• 6x Pro Bowl
• All-Pro
• NFL 1970s All-Decade Team
• NFL 100th Anniversary All-Time Team
• Dallas Cowboys Ring of Honor

Terry Bradshaw, QB (Louisiana Tech, 1968)
• NFL Hall of Fame
• 4x Super Bowl Champion (IX, X, XIII, XIV)
• 2x Super Bowl MVP (XIII, XIV)
• NFL Most Valuable Player (1978)
• 3x Pro Bowl
• 2x All-Pro
• NFL 1970s All-Decade Team
• Pittsburgh Steelers All-Time Team
• 14-year NFL Career

Kurt Warner, QB (Northern Iowa, 1992, 1993)
• NFL Hall of Fame
• Super Bowl Champion (XXXIV)
• Super Bowl MVP (XXXIV)
• 2x NFL MVP (1999, 2001)
• 4x Pro Bowl
• 2x All-Pro
• 13-year NFL Career

Jackie Smith, TE (Northwestern State, 1960)
• NFL Hall of Fame
• 16-year NFL Career
• 5x Pro Bowl
• 4x All-Pro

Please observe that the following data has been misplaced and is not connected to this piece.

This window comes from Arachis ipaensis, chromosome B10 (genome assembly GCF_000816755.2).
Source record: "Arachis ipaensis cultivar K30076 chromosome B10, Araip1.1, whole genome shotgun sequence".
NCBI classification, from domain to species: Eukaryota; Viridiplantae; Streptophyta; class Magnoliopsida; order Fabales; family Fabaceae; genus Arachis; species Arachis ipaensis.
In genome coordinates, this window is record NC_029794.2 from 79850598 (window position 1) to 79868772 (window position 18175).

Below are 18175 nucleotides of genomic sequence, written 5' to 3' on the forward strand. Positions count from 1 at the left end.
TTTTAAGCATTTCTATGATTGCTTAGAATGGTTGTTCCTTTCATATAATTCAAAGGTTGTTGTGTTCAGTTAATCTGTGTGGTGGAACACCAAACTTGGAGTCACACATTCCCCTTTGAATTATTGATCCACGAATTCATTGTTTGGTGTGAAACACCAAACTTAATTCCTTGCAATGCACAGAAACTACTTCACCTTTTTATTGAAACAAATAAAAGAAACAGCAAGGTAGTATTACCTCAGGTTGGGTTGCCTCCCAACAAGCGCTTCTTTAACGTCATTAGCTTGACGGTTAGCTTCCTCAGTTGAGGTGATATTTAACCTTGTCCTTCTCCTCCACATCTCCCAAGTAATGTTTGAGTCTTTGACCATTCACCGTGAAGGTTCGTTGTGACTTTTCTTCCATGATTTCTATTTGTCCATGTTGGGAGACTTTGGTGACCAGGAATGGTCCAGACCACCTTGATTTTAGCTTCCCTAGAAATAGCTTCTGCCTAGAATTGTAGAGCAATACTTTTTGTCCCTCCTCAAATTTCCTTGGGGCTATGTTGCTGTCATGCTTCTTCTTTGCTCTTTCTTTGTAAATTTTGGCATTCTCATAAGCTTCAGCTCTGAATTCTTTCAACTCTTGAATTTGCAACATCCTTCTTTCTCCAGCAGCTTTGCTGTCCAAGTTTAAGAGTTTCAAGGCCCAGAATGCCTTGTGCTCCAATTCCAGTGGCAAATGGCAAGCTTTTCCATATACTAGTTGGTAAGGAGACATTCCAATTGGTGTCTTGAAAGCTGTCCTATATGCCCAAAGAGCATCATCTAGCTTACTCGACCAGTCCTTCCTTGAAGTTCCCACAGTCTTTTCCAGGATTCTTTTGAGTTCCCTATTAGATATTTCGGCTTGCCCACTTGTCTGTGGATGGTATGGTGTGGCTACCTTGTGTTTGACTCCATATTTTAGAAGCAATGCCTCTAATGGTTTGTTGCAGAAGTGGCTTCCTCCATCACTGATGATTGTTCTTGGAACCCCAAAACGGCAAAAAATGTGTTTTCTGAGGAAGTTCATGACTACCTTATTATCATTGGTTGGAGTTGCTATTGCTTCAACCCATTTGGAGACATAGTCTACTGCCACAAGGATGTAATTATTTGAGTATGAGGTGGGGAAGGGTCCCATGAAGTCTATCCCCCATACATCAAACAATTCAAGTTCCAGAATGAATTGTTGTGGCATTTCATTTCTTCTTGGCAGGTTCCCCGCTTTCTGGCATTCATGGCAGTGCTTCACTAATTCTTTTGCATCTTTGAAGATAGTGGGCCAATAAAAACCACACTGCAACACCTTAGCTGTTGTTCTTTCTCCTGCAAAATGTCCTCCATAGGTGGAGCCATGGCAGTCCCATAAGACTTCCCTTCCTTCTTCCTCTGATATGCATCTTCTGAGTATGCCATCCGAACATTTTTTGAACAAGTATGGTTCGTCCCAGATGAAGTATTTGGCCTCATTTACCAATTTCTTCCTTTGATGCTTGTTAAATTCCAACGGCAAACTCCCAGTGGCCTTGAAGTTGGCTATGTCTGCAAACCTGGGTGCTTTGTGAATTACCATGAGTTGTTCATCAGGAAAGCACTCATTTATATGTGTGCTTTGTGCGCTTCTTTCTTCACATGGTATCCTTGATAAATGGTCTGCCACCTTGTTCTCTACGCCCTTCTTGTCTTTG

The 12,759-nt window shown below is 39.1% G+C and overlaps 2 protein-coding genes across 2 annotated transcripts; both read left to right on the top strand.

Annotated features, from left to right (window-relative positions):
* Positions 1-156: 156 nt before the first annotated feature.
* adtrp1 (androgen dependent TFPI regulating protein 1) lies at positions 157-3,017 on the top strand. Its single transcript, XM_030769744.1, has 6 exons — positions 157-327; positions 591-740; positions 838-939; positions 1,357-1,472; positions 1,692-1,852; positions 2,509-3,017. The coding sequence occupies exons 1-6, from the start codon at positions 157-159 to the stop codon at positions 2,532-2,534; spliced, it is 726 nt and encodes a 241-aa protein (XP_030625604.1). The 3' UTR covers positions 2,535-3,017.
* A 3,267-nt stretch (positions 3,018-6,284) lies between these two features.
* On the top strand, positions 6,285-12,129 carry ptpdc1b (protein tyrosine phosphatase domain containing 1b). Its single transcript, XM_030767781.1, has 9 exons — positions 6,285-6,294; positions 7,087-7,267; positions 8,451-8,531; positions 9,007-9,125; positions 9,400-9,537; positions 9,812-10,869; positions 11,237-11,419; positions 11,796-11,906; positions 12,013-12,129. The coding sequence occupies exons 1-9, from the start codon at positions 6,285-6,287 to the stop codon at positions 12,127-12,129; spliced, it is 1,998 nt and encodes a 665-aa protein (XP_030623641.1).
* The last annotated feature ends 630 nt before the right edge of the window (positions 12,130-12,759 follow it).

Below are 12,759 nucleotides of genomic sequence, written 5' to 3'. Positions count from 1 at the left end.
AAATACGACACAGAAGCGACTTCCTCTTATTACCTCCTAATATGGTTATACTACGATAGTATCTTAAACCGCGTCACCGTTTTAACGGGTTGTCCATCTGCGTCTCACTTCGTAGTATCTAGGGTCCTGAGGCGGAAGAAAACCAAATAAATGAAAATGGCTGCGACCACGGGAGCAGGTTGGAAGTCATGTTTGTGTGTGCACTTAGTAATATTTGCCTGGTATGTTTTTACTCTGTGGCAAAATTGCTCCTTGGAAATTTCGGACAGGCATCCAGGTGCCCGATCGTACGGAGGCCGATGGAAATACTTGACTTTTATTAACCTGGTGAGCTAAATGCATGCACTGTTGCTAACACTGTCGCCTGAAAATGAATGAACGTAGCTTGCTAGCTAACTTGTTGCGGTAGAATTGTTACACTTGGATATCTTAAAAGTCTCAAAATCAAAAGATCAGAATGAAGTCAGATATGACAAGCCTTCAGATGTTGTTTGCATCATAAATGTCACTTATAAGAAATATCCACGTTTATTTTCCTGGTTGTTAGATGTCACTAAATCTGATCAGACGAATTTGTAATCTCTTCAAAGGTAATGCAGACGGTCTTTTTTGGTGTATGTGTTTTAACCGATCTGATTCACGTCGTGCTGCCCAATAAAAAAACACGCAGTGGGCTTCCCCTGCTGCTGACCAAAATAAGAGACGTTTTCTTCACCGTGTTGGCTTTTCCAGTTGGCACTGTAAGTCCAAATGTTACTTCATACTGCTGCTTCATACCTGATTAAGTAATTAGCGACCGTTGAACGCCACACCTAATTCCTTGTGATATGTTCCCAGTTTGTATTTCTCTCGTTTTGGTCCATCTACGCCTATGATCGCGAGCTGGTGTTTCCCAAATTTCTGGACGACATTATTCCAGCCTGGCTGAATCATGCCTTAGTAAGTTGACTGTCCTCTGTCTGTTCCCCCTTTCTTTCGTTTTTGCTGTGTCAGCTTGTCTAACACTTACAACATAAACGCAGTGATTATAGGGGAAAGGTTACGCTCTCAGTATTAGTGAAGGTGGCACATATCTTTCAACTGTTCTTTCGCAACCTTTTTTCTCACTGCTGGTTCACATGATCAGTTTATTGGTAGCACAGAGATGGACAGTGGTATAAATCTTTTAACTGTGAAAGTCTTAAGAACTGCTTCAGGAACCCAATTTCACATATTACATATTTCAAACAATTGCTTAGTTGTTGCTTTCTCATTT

Fred Dean, DL (Louisiana Tech, 1973)
• NFL Hall of Fame
• 2x Super Bowl Champion (XVI, XIX)
• 4x Pro Bowl
• 2x All-Pro
• NFC Defensive Player of the Year (1981)
• San Francisco 49ers Hall of Fame
• Sand Diego Chargers Hall of Fame
• 11-year NFL Career

Doug Pederson, QB (ULM, 1988, 1990)
• Current Philadelphia Eagles Head Coach
• 14-year NFL Career as a player
• 2x Super Bowl Champion (XXXI as a Player; LII as a Head Coach)

Mike Tomlin, WR (William & Mary, 1993)
• Current Pittsburg Steelers Head Coach
• 2x Super Bowl Champion (XXXVII as Assistant; XLII as Head Coach)
• 2008 NFL Coach of the Year

Daunte Culpepper, QB (Central Florida, 1995)
• NFL 1st Round Pick
• 11-year NFL Career
• 3x Pro Bowl
• 2x All-Pro

Gary Reasons, LB (Northwestern State, 1983)
• College FB Hall of Fame
• 2x Super Bowl Champion (XXI and XXV)
• 9-year NFL Career

Chad Pennington, QB (Marshall, 1995)
• NFL 1st Round Pick
• 1999 Heisman Trophy Finalist
• 11-year NFL Career
• 2x NFL Comeback Player of the Year

Stan Humphries, QB (ULM, 1986)
• Super Bowl Champion (XXVI)
• San Diego Chargers Hall of Fame
• 10-year NFL Career

Malcolm Butler, DB (West Alabama, 2013)
• 2x Super Bowl Champion (XLIX, LI)
• 2015 Pro Bowl
• 2016 All-Pro
• New England Patriots 2010s All-Decade Team